Bogart is a former Air Corps hero who returns to Tokyo years after deserting his wife, Marly, mistakenly believing her to have died in a Japanese concentration camp. When he arrives at "Tokyo Joe's," the bar he used to co-own with Shimada, Bogart learns that Marly is alive, remarried to lawyer Knox, and living with a 7-year-old daughter, Michel. Bogart...read more
Bogart is a former Air Corps hero who returns to Tokyo years after deserting his wife, Marly, mistakenly believing her to have died in a Japanese concentration camp. When he arrives at "Tokyo Joe's," the bar he used to co-own with Shimada, Bogart learns that Marly is alive, remarried to
lawyer Knox, and living with a 7-year-old daughter, Michel. Bogart tracks Marly and her husband down, learns that Michel is really his daughter, and becomes determined to win back his ex-wife's love. He enters a business deal with former Japanese secret service head Hayakawa that calls for Bogart
to run an airline franchise that ships goods across the border. Bogart is actually forced into the deal when Hayakawa threatens to reveal the fact that Marly made wartime propaganda broadcasts. Marly, however, insists she got involved with the broadcasts only to save the life of her child. When
Bogart learns that part of the airplane shipment is three Japanese war criminals, he tries to back out. Hayakawa, however, takes Michel as a hostage in order to guarantee safe passage for the criminals. Before Bogart can safely land the plane, the criminals hijack it and fly on to another airport,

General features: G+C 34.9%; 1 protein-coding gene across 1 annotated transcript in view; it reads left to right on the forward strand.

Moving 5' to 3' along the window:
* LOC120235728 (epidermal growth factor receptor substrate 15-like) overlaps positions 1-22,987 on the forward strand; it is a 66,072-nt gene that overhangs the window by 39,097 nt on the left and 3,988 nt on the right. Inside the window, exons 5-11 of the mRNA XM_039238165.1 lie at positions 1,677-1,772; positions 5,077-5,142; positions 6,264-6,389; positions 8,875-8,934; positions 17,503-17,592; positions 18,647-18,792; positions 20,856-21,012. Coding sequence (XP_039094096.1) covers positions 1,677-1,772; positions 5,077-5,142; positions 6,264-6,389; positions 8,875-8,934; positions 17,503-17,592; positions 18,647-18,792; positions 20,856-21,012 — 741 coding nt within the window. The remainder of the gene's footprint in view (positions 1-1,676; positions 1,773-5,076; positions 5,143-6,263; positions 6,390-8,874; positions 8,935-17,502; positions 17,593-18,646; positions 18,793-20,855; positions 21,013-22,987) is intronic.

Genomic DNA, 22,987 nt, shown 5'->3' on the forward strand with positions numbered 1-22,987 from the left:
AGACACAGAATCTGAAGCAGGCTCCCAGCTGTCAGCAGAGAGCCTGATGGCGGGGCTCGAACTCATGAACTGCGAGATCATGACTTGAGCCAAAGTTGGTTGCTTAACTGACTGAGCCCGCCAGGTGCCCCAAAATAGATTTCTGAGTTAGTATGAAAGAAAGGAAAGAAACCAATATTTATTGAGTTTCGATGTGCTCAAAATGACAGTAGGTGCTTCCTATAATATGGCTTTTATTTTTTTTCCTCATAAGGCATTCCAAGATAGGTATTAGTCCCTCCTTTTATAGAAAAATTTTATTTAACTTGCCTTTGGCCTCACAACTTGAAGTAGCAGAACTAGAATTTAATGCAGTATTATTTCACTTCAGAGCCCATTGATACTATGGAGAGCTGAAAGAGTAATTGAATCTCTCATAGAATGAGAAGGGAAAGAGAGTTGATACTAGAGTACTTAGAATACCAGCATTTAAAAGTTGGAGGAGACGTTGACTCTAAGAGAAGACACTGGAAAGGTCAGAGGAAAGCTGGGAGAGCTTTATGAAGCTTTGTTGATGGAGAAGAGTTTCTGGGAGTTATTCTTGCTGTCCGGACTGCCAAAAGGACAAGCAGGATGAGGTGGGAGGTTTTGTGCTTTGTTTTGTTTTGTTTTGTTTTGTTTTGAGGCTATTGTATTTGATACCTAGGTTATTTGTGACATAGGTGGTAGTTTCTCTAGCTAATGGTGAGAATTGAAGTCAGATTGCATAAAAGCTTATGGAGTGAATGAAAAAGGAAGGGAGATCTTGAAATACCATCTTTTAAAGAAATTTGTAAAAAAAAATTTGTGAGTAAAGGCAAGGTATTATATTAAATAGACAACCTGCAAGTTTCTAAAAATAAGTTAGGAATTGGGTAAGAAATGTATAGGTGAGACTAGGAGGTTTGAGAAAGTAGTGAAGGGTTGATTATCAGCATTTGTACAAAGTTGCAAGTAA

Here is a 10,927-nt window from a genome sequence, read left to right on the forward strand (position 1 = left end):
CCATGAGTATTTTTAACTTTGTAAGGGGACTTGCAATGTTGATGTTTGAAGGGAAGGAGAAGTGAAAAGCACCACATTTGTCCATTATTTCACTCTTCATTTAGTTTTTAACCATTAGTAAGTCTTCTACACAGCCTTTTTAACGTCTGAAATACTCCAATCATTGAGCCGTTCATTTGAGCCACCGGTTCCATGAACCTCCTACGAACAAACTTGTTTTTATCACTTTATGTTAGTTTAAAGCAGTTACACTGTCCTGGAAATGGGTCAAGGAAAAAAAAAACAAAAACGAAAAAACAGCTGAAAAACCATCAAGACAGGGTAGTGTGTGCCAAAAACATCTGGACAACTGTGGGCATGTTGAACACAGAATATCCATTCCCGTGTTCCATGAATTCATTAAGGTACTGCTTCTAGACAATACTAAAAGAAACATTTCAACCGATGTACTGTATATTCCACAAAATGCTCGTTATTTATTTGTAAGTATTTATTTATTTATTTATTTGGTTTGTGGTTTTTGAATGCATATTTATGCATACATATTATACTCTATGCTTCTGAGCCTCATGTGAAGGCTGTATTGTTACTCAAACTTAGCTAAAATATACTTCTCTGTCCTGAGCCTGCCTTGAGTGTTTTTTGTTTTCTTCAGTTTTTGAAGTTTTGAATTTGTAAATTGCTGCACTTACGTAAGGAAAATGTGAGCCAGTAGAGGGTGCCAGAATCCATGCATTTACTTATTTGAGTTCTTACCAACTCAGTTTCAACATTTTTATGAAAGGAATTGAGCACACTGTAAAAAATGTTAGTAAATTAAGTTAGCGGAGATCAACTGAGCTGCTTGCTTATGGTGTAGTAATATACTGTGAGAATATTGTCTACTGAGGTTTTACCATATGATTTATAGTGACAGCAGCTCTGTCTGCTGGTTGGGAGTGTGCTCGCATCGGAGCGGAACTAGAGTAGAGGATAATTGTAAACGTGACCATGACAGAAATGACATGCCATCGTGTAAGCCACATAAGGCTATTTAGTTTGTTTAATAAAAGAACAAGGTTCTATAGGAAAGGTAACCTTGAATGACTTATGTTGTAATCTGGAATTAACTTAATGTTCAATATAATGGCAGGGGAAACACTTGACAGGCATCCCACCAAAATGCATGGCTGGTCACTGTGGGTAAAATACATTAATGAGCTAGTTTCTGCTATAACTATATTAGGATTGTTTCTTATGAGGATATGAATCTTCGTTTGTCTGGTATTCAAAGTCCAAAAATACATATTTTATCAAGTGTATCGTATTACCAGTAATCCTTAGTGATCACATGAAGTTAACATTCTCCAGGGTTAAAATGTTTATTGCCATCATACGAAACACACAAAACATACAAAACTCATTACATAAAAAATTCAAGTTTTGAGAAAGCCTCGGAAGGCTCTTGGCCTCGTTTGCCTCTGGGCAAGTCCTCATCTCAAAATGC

but are apprehended by alert military police. Since the criminals are arrested, Bogart fears for the life of Michel. He tracks his daughter to Hayakawa's cellar hideout, and after a highly charged judo match with bodyguard Mori, he winds up in a shootout with Hayakawa. Bogart is shot in the back
by the abductor, but manages to fill Hayakawa with lead before breathing his last breath. In sacrificing his life, Bogart saves the life of his child. The second of four pictures produced by Bogart's Santana company and released by Columbia, TOKYO JOE failed to live up to the expectations of many
critics. His harshest detractors even wrote that TOKYO JOE would have been nothing but an overlooked B picture without Bogart's involvement, a criticism that could also be leveled at CASABLANCA. Although compelling and well-crafted, the film was on par with neither the previous Santana film, KNOCK
ON ANY DOOR, nor the following one, IN A LONELY PLACE, chiefly because it lacked a director with the talent of Nicholas Ray at the helm. Practically the entire list of technical credits remained unchanged, however, from Anthiel's provocative score to Peterson's art direction and Louis' costumes,
with the only new face being cameraman Lawton, who supplied some superb low-key compositions.
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